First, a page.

Spring was in the air as we took a turn around the loop of the Terry Trueblood Trail. There was something different about it since we were there in late December. The wind was not as blustery. What leaped out at us were messages of hope written on the sidewalk in brightly colored chalk. The messages said things like “This Way to Greatness,” “Enjoy That View,” “Go Go Go,” and “Stay Strong!”
Along with these written messages were other signs of hope. One of them was a beaver slapping its tail in an unfrozen section of the lake, near its lodge. Snow-white geese and gulls sat further out on the ice, heads tucked in their wings—for now gathering strength before thundering into the sky.
It has been a long year. The pandemic of coronavirus and corrosive social and political upheaval exact a heavy toll on the spirit. It’s hard to see beyond what is callous, pathetic, and catastrophic.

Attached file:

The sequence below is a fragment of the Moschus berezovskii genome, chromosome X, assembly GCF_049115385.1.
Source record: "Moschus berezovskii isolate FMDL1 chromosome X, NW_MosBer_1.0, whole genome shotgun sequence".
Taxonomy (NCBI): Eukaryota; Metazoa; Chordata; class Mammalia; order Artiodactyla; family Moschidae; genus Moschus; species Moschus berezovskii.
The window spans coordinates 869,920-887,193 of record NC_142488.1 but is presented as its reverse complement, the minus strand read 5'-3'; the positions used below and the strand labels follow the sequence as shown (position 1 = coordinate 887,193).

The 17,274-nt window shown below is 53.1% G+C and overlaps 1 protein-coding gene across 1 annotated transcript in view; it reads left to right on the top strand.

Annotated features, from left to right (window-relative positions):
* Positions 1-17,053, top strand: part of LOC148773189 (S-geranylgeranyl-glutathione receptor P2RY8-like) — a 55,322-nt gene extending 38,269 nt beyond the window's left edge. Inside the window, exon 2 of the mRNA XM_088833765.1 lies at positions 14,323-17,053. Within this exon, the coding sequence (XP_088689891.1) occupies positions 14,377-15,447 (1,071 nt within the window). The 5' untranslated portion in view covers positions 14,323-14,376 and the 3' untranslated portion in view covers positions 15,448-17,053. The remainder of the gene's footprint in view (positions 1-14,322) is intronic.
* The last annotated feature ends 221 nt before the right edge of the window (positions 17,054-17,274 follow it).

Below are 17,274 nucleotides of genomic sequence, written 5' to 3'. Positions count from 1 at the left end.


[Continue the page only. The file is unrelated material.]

The walks along the Terry Trueblood Trail are often healing, even if only in a small way. It made me wonder who Terry Trueblood was. I found a description of him on the web. Among his many accomplishments, he was Iowa City’s Director of Parks and Recreation. The Iowa Park and Recreation Association unanimously renamed its highest professional award the “Slattery/Trueblood Professional Award.”
Terry Trueblood was a very dedicated professional but more than that, he was devoted to his family. He had a great sense of humor. He was compassionate and generous. He was fair, honest, and was “the definition of integrity.” He “benefited every life he touched.” There are no signs in life pointing the way to greatness. Terry Trueblood found the path anyway.
It’s easy to ignore or deplore the countless common stones we find. We need to see the rare diamonds of hope in the spring.